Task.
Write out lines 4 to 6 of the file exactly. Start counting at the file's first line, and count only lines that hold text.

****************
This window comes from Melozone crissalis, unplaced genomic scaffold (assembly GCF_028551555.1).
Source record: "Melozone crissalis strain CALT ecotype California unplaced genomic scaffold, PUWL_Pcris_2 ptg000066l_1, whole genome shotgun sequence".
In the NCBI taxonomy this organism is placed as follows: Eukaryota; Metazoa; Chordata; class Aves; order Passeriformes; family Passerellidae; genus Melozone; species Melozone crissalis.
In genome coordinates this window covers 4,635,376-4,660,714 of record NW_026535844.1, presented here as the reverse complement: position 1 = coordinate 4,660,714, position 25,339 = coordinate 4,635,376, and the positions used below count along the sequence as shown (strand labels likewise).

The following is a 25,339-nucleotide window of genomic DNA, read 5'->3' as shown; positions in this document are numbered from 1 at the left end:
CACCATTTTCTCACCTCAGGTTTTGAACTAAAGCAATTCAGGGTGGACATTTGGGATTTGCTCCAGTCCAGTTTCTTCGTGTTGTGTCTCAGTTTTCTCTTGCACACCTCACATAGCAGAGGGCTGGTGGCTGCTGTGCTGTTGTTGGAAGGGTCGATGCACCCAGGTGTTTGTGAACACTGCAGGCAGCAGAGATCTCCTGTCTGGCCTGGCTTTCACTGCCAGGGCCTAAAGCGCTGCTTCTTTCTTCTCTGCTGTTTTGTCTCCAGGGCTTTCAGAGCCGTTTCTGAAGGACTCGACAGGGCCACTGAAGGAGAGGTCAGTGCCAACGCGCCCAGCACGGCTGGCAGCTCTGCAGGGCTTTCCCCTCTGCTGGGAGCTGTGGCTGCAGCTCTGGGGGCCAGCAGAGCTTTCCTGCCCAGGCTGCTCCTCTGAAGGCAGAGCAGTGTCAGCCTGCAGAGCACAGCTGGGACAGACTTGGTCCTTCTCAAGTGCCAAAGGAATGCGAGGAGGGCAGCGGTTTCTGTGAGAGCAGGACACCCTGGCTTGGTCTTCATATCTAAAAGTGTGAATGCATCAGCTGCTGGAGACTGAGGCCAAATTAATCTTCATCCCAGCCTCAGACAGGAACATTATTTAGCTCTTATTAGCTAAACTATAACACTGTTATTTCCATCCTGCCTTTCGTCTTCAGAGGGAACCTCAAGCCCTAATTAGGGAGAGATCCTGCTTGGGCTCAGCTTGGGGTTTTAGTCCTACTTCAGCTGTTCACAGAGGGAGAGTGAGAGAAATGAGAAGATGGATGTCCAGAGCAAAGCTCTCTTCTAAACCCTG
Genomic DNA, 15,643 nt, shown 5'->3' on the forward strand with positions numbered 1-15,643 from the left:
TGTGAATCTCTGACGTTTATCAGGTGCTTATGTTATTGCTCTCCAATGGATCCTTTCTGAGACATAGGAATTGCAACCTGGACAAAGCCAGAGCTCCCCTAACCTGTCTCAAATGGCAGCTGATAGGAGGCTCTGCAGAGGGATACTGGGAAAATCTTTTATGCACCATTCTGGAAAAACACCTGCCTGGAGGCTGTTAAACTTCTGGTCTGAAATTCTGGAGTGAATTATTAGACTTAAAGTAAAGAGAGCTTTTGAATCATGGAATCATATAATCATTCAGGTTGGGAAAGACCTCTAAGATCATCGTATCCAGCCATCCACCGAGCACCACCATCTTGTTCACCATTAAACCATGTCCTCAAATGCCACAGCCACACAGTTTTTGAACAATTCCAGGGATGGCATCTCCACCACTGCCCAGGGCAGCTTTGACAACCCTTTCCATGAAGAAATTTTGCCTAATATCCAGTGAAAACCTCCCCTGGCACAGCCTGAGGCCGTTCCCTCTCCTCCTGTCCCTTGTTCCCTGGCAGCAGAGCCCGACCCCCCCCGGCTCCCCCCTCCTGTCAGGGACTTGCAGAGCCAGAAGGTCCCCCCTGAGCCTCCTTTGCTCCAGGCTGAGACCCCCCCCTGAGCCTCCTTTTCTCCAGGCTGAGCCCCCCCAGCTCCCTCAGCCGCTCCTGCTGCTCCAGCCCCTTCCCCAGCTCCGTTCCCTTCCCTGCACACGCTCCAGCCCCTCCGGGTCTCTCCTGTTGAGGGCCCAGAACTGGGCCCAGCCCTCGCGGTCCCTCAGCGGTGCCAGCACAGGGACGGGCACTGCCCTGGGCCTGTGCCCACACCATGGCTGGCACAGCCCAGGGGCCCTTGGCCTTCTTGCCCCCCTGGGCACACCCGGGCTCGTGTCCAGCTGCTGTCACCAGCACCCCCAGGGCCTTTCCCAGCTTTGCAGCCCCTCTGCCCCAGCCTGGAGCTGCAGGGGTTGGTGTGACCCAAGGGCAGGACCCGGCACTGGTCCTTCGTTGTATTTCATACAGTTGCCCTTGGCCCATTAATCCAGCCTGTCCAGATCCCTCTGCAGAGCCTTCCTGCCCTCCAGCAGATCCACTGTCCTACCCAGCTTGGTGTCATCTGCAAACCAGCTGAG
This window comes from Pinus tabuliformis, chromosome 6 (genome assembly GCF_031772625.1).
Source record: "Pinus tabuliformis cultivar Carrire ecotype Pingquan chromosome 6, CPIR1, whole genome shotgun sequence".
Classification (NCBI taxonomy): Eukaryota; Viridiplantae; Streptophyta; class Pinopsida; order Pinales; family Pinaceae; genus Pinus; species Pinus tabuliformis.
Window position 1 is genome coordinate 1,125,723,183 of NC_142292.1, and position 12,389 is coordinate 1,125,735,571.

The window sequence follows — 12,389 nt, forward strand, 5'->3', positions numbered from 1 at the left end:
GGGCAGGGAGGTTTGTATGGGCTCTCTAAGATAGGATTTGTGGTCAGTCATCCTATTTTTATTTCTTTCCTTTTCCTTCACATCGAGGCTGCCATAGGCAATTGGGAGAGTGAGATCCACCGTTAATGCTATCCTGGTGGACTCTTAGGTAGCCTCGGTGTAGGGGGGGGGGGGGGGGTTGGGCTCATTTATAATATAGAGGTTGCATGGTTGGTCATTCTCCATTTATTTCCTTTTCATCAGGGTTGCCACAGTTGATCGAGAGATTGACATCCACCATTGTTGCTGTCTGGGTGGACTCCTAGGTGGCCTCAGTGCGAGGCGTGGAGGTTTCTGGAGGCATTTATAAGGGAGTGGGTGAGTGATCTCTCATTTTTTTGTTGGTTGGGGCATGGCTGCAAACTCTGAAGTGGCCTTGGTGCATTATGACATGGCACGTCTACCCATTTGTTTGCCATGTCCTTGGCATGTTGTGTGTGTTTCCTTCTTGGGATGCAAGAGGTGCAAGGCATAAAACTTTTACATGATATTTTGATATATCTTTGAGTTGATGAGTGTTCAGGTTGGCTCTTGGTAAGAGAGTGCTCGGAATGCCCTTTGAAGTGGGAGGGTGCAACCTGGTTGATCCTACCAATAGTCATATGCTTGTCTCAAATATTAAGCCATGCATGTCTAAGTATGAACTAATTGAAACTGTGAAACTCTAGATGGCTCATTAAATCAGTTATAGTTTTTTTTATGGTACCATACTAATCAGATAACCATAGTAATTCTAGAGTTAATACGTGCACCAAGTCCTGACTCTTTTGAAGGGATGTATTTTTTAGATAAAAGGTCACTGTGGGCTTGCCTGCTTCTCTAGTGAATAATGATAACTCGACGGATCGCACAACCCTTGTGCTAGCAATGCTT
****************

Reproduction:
In genome coordinates this window covers 4,635,376-4,660,714 of record NW_026535844.1, presented here as the reverse complement: position 1 = coordinate 4,660,714, position 25,339 = coordinate 4,635,376, and the positions used below count along the sequence as shown (strand labels likewise).

The following is a 25,339-nucleotide window of genomic DNA, read 5'->3' as shown; positions in this document are numbered from 1 at the left end:
CACCATTTTCTCACCTCAGGTTTTGAACTAAAGCAATTCAGGGTGGACATTTGGGATTTGCTCCAGTCCAGTTTCTTCGTGTTGTGTCTCAGTTTTCTCTTGCACACCTCACATAGCAGAGGGCTGGTGGCTGCTGTGCTGTTGTTGGAAGGGTCGATGCACCCAGGTGTTTGTGAACACTGCAGGCAGCAGAGATCTCCTGTCTGGCCTGGCTTTCACTGCCAGGGCCTAAAGCGCTGCTTCTTTCTTCTCTGCTGTTTTGTCTCCAGGGCTTTCAGAGCCGTTTCTGAAGGACTCGACAGGGCCACTGAAGGAGAGGTCAGTGCCAACGCGCCCAGCACGGCTGGCAGCTCTGCAGGGCTTTCCCCTCTGCTGGGAGCTGTGGCTGCAGCTCTGGGGGCCAGCAGAGCTTTCCTGCCCAGGCTGCTCCTCTGAAGGCAGAGCAGTGTCAGCCTGCAGAGCACAGCTGGGACAGACTTGGTCCTTCTCAAGTGCCAAAGGAATGCGAGGAGGGCAGCGGTTTCTGTGAGAGCAGGACACCCTGGCTTGGTCTTCATATCTAAAAGTGTGAATGCATCAGCTGCTGGAGACTGAGGCCAAATTAATCTTCATCCCAGCCTCAGACAGGAACATTATTTAGCTCTTATTAGCTAAACTATAACACTGTTATTTCCATCCTGCCTTTCGTCTTCAGAGGGAACCTCAAGCCCTAATTAGGGAGAGATCCTGCTTGGGCTCAGCTTGGGGTTTTAGTCCTACTTCAGCTGTTCACAGAGGGAGAGTGAGAGAAATGAGAAGATGGATGTCCAGAGCAAAGCTCTCTTCTAAACCCTG